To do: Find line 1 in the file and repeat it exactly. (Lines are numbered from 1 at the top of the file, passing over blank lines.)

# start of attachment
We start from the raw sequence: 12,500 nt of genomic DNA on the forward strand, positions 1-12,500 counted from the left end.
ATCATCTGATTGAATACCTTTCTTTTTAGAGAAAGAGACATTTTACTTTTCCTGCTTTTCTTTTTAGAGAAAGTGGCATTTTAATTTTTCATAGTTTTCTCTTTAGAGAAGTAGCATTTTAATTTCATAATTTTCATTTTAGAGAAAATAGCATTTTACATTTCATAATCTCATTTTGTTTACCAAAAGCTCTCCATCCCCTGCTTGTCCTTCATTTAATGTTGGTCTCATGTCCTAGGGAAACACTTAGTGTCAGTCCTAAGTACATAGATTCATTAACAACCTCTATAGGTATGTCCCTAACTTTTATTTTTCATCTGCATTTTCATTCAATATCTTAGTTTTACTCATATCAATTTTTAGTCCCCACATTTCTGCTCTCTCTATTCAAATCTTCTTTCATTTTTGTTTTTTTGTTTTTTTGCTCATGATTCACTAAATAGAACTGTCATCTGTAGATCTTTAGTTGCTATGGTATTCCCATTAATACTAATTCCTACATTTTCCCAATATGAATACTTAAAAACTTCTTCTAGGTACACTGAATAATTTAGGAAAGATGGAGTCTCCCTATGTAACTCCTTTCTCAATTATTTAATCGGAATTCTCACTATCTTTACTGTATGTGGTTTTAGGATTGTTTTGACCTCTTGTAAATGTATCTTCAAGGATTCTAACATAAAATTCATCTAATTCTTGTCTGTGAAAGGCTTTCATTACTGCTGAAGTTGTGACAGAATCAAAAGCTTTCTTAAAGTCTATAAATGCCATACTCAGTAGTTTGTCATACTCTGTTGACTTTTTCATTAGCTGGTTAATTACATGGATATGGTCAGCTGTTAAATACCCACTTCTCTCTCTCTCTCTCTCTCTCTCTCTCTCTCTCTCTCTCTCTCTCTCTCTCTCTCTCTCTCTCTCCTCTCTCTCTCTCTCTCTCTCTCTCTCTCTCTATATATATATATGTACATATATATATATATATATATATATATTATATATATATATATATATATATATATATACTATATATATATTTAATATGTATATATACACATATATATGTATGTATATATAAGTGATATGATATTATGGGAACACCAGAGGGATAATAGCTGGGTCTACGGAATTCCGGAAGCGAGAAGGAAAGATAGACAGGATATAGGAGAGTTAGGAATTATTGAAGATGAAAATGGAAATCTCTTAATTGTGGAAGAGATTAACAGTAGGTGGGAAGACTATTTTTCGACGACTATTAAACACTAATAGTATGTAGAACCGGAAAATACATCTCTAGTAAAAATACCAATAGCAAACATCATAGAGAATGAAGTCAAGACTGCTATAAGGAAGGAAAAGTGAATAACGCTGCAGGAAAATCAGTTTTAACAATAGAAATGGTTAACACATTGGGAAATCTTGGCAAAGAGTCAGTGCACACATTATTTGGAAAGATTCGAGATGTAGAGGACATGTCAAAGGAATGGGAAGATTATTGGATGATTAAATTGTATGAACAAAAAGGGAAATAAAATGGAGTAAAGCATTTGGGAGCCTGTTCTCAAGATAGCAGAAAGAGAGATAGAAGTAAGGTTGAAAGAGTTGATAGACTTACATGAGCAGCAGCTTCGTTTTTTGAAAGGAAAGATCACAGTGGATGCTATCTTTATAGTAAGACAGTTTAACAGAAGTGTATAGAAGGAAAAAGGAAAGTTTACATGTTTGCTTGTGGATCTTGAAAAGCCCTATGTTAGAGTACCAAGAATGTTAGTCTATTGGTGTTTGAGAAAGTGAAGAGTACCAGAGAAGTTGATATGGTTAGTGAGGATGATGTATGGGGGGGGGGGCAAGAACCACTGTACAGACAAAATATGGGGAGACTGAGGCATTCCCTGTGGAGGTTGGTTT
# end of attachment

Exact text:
We start from the raw sequence: 12,500 nt of genomic DNA on the forward strand, positions 1-12,500 counted from the left end.